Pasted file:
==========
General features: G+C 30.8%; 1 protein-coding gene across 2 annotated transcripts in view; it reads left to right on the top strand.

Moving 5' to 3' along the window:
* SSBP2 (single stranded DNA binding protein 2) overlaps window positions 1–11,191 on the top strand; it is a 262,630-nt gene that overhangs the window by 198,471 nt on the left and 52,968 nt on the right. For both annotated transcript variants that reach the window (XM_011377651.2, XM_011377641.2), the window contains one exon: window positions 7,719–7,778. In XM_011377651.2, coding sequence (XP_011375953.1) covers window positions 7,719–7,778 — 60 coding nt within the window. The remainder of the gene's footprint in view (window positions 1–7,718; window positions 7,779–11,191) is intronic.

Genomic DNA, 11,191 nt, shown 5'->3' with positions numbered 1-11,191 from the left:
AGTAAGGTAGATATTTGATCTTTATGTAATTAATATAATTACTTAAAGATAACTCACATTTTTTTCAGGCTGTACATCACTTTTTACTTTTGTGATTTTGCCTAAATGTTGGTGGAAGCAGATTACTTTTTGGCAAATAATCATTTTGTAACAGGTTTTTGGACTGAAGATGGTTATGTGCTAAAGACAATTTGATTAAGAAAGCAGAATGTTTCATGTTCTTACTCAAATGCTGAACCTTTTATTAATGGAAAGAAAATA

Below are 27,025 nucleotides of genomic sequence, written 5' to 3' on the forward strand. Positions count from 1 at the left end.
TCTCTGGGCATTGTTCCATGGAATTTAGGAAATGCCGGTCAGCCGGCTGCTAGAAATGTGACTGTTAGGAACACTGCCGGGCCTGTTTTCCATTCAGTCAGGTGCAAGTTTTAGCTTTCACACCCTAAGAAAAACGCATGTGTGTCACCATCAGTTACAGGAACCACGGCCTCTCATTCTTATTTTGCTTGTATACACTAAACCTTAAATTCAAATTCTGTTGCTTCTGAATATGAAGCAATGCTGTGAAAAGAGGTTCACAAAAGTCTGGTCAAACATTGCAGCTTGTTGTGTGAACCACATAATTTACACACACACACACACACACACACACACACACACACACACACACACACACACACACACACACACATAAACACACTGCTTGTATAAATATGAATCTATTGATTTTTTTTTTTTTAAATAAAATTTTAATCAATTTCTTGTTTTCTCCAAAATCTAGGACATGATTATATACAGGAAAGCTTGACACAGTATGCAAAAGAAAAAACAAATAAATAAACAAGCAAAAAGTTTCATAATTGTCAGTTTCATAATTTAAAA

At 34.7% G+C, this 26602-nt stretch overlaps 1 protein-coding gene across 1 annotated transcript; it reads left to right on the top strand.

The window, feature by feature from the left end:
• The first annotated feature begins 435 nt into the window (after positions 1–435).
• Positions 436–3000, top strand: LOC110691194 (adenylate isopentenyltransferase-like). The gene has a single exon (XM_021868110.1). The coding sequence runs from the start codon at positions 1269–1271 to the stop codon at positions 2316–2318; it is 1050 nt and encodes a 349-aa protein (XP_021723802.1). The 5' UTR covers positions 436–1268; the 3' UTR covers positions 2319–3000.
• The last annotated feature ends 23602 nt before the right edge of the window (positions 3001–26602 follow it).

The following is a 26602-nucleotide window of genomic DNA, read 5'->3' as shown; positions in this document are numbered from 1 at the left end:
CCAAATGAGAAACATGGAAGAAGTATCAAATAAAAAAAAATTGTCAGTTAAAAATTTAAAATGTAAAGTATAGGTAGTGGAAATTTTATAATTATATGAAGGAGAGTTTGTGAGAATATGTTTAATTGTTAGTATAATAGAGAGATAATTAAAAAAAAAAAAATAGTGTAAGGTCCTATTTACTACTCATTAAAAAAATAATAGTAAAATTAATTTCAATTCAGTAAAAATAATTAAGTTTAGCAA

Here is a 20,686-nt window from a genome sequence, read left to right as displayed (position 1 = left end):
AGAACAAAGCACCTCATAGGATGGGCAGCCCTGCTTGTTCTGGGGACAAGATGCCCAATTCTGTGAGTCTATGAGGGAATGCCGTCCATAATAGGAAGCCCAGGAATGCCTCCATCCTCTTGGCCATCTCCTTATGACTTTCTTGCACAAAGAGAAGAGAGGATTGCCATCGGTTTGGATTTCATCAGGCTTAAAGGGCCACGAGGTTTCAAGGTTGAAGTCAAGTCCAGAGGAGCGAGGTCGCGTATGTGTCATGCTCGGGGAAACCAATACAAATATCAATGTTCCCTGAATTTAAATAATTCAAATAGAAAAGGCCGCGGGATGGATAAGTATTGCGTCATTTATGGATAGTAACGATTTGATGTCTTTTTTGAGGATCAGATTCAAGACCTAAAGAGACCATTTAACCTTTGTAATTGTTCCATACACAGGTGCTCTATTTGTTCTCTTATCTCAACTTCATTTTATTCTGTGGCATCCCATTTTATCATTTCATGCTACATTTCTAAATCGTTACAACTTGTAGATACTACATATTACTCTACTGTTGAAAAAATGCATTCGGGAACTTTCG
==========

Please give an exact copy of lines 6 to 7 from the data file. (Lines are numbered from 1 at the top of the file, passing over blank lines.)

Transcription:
Below are 27,025 nucleotides of genomic sequence, written 5' to 3' on the forward strand. Positions count from 1 at the left end.
TCTCTGGGCATTGTTCCATGGAATTTAGGAAATGCCGGTCAGCCGGCTGCTAGAAATGTGACTGTTAGGAACACTGCCGGGCCTGTTTTCCATTCAGTCAGGTGCAAGTTTTAGCTTTCACACCCTAAGAAAAACGCATGTGTGTCACCATCAGTTACAGGAACCACGGCCTCTCATTCTTATTTTGCTTGTATACACTAAACCTTAAATTCAAATTCTGTTGCTTCTGAATATGAAGCAATGCTGTGAAAAGAGGTTCACAAAAGTCTGGTCAAACATTGCAGCTTGTTGTGTGAACCACATAATTTACACACACACACACACACACACACACACACACACACACACACACACACACACACACACACACACATAAACACACTGCTTGTATAAATATGAATCTATTGATTTTTTTTTTTTTAAATAAAATTTTAATCAATTTCTTGTTTTCTCCAAAATCTAGGACATGATTATATACAGGAAAGCTTGACACAGTATGCAAAAGAAAAAACAAATAAATAAACAAGCAAAAAGTTTCATAATTGTCAGTTTCATAATTTAAAA